Anthrax test: Dogs first, workers last

Anthrax test: Dogs first, workers last

By Fred Gaboury

Midwest Coordinator

Patricia Johnson, president of the 6,000-member Washington D.C.-Southern Maryland branch of the American Postal Workers Union, is angry - and she should be. Two of her members have died from inhalation anthrax and hundreds more may have contracted the disease.

Johnson said the Centers for Disease Control (CDC) responded immediately on Oct. 15 when Sen. Tom Daschle (D-S.D.) got a letter with anthrax spores, but waited three days before realizing that they should investigate the situation at the Brentwood postal facility whose workers had handled the letter.

'They closed the part of the building where Daschle's office is. They swept the area for contamination, shut the Capitol's mail system down and tested 50 people who work there. They even tested the dogs,' Johnson said.

'But they told my members that everything was okay at Brentwood and to continue working. It's like they didn't give a damn about the postal workers who handled the mail before it got there. To them we are second-class citizens - only this time second to dogs.'

Abraham Odom, a package sorter at the Brentwood facility, agreed with Johnson. 'They closed the House building down while we're in [the Brentwood facility] inhaling it.'

The anthrax-infested letter sent to Daschle's office also passed through the Trenton, N.J. processing center where at least four cases of anthrax, including one instance of pulmonary anthrax, have been reported.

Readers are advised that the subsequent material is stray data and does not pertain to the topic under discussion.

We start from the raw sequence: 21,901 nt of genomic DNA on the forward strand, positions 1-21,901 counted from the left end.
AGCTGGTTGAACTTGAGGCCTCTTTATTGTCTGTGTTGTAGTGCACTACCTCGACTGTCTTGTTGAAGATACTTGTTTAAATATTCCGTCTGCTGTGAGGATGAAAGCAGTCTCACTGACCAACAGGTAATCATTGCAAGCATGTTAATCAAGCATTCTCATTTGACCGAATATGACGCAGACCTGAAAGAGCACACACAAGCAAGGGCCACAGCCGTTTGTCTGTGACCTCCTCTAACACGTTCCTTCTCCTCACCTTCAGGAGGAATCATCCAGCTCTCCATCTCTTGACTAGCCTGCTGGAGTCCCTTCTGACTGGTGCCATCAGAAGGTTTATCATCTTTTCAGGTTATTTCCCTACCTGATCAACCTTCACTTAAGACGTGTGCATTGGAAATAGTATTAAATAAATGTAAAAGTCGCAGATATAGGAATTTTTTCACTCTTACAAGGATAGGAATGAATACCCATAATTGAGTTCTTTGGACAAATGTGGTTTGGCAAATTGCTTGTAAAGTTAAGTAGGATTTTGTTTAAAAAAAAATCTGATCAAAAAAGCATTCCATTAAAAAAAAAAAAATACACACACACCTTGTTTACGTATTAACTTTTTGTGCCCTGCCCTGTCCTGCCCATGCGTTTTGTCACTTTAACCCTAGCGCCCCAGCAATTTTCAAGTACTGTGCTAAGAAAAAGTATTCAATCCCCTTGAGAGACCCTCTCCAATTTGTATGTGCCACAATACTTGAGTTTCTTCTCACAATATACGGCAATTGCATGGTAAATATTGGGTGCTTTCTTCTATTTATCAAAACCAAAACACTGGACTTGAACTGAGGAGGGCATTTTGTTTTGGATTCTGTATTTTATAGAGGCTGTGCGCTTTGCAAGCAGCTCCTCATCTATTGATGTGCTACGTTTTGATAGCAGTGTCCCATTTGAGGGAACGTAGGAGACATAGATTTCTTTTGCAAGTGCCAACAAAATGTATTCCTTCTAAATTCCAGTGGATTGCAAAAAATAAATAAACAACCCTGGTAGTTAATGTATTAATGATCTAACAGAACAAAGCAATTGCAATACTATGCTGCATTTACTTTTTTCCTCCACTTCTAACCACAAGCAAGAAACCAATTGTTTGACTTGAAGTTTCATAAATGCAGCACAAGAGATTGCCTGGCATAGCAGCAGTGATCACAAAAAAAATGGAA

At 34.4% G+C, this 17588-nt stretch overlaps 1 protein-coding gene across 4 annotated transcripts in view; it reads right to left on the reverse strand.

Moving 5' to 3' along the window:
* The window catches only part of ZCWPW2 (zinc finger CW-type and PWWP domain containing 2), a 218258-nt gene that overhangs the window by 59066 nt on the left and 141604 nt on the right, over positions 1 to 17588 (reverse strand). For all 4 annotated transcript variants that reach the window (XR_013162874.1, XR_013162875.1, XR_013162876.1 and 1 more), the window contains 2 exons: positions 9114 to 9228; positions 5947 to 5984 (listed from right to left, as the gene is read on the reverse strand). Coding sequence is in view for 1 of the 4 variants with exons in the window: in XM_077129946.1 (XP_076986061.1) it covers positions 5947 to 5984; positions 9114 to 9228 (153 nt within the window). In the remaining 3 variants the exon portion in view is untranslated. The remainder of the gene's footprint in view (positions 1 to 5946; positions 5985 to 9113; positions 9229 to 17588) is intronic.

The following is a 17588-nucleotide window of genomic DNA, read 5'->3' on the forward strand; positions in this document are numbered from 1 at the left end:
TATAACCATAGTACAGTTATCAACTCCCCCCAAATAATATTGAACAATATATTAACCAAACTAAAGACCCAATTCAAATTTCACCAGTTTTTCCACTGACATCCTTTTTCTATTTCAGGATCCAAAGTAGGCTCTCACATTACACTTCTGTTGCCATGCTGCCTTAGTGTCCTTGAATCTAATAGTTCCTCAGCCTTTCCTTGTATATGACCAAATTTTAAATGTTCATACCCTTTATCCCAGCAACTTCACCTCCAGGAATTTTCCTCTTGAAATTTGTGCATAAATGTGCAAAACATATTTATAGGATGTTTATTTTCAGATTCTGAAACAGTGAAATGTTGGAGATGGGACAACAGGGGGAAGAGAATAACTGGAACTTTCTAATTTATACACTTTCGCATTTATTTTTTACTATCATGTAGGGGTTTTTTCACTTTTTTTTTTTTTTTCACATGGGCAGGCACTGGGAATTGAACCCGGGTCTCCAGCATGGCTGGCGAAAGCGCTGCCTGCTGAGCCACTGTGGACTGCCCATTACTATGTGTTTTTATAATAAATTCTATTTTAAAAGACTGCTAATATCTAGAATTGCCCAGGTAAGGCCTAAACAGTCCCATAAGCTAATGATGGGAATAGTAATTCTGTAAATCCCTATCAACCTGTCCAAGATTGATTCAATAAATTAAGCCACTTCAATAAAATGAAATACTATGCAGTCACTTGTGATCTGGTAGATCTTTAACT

There, union officials have complained that the Postal Service and state health officials did not act aggressively enough to contain the problem. Steve Bahrle, president of the local branch of the postal union, says that 19 of 59 samples taken from different parts of the Trenton facility showed signs of anthrax. Concern over the failure of the CDC to act quickly to protect postal workers found support from members of a Senate committee on Tuesday, Oct. 24.

'I am very concerned about what CDC is doing and how they are operating,' said Sen. Tom Harkin (D-Iowa).

'Maybe I'm wrong, but it just seems to me that something broke down here. People are sick and people are dying,' said Harkin. 'Letter carriers, as well as those working in centers like Brentwood, have been issued masks and rubber gloves. Many workers complain that the masks are uncomfortable while the gloves are seen as a hazard for workers operating high-speed equipment.'

A spokesperson for the National Association of Letter Carriers told the World the organization was not taking a public position on the Brentwood situation.

'We are working with the Postal Service to guarantee the health and safety of our members who deliver the mail and to make sure that the system works.'

A mail carrier in New England expressed the views of many when he said, 'Time was when all we worried about was dogs.'